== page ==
(HealthDay) -- In patients with invasive breast cancer, lymphovascular invasion (LVI) is a strong and independent predictor of both breast cancer-specific survival (BCSS) and distant metastasis-free survival (DMFS), according to a study published in the Aug. 1 issue of Cancer.
To assess the prognostic value of definite LVI in clinically and molecularly relevant staging subgroups, Emad A. Rakha, F.R.C.Path., of the Nottingham University Hospital National Health Service Trust in the United Kingdom, and colleagues conducted a study based on a series of 3,812 consecutive patients who had operable (pathologic T1 [pT1]-pT2, pathologic N0 [pN0]-pN3, M0) breast cancer.
The researchers found that, in the entire series and in different subgroups, LVI was a strong and independent predictor of BCSS and DMFS. In multivariate analysis, LVI independently predicted BCSS and DMFS in patients with operable breast cancer; in the pT1a-pT1c/pN0 and pT2/pN0 subgroups; in estrogen receptor (ER)-positive and ER-negative tumors; and in human epidermal growth factor 2 (HER2)-negative and triple-negative tumors. In patients with lymph-node negative tumors, LVI was associated with a survival disadvantage similar to that of having one or two involved lymph nodes (pN0 to pN1) or a one size category (pT1 to pT2).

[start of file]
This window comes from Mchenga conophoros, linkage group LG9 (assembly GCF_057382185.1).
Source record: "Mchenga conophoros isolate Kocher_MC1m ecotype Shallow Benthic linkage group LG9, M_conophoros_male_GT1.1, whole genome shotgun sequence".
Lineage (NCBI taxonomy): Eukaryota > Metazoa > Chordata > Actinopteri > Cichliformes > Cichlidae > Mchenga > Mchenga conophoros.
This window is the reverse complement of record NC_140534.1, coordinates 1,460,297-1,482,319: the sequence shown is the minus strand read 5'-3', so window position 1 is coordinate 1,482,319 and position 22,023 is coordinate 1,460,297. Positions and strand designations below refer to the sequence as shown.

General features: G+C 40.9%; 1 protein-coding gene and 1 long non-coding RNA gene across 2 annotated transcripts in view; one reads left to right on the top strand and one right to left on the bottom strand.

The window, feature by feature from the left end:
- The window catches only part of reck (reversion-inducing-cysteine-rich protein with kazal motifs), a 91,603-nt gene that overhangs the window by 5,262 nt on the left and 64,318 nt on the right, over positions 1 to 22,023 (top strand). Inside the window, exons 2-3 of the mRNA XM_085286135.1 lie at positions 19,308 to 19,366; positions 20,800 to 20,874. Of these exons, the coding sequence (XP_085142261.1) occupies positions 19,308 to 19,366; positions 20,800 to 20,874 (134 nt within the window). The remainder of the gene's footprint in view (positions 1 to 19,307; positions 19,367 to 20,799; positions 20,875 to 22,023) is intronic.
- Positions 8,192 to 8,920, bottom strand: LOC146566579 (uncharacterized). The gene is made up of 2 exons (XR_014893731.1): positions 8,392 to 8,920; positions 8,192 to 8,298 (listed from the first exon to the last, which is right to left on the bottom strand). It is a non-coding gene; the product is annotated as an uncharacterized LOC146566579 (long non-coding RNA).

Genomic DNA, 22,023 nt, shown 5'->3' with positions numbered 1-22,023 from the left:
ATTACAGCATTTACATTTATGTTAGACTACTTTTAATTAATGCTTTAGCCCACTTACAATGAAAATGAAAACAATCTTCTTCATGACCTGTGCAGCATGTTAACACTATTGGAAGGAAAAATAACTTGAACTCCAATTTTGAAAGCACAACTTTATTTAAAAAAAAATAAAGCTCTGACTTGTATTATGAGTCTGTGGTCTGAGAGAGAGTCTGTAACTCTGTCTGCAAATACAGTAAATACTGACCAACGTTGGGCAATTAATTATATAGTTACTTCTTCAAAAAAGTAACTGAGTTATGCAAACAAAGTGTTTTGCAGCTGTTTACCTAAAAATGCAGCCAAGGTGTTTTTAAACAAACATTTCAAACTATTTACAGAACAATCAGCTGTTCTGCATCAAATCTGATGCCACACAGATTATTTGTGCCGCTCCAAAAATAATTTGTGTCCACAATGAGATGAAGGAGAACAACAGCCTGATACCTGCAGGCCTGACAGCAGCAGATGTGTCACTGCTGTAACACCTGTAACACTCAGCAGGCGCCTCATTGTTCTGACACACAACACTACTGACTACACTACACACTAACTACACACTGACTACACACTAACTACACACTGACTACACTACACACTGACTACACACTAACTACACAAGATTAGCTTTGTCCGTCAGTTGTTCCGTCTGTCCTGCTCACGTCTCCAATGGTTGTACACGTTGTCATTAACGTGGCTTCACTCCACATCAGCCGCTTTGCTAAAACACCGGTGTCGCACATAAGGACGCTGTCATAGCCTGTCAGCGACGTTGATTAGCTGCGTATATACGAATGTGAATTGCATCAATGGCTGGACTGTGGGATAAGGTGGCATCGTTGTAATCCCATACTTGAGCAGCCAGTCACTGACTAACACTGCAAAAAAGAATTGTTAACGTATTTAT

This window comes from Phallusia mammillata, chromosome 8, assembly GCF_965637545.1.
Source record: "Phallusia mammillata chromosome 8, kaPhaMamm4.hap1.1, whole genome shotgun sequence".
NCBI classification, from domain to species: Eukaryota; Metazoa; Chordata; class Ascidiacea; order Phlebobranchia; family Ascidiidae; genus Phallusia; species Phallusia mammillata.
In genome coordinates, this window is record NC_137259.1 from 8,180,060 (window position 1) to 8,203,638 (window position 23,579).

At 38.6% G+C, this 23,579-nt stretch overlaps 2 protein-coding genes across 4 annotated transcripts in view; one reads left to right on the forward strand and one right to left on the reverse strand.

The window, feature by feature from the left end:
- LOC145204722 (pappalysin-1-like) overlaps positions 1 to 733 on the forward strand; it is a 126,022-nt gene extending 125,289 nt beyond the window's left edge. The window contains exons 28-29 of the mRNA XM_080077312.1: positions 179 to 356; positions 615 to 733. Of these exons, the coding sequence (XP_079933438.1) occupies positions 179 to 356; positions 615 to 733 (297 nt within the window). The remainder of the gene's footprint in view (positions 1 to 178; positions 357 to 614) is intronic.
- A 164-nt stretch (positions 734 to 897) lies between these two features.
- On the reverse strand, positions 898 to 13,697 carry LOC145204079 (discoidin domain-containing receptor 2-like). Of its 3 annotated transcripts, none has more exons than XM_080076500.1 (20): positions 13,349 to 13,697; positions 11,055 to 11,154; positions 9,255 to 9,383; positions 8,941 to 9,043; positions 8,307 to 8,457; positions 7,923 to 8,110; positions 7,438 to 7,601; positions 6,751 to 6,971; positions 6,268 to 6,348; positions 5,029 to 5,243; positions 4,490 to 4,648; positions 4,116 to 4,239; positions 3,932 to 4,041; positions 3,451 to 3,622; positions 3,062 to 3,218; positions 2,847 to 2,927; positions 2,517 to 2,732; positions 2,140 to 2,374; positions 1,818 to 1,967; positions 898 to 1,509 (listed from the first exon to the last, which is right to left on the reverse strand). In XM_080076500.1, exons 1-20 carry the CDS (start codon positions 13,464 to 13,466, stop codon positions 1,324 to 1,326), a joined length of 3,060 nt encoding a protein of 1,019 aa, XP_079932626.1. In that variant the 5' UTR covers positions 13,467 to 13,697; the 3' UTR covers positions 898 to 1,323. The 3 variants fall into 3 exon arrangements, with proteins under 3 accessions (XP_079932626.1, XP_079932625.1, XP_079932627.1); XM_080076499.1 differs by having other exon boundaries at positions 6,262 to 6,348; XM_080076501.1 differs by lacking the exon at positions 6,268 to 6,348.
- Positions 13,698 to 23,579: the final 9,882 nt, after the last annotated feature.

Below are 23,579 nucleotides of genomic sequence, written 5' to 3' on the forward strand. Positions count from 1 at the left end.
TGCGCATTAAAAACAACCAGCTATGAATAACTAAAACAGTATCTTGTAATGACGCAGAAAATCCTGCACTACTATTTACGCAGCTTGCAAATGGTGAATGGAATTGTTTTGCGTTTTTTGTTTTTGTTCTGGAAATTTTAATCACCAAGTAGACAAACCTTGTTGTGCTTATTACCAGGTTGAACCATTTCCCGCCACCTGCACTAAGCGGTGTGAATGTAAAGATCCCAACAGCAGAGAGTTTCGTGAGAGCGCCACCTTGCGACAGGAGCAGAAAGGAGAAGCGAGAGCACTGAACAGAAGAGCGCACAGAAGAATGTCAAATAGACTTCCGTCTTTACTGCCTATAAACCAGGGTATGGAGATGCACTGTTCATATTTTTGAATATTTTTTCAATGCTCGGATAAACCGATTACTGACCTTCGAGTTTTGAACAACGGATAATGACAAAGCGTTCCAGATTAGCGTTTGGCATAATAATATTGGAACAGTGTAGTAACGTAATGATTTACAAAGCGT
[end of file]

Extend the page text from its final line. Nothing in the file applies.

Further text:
"LVI has independent prognostic significance particularly in the low-risk pT1-pT2/N0 subgroup," the authors write. "We advocate the incorporation of LVI status into breast cancer staging systems."
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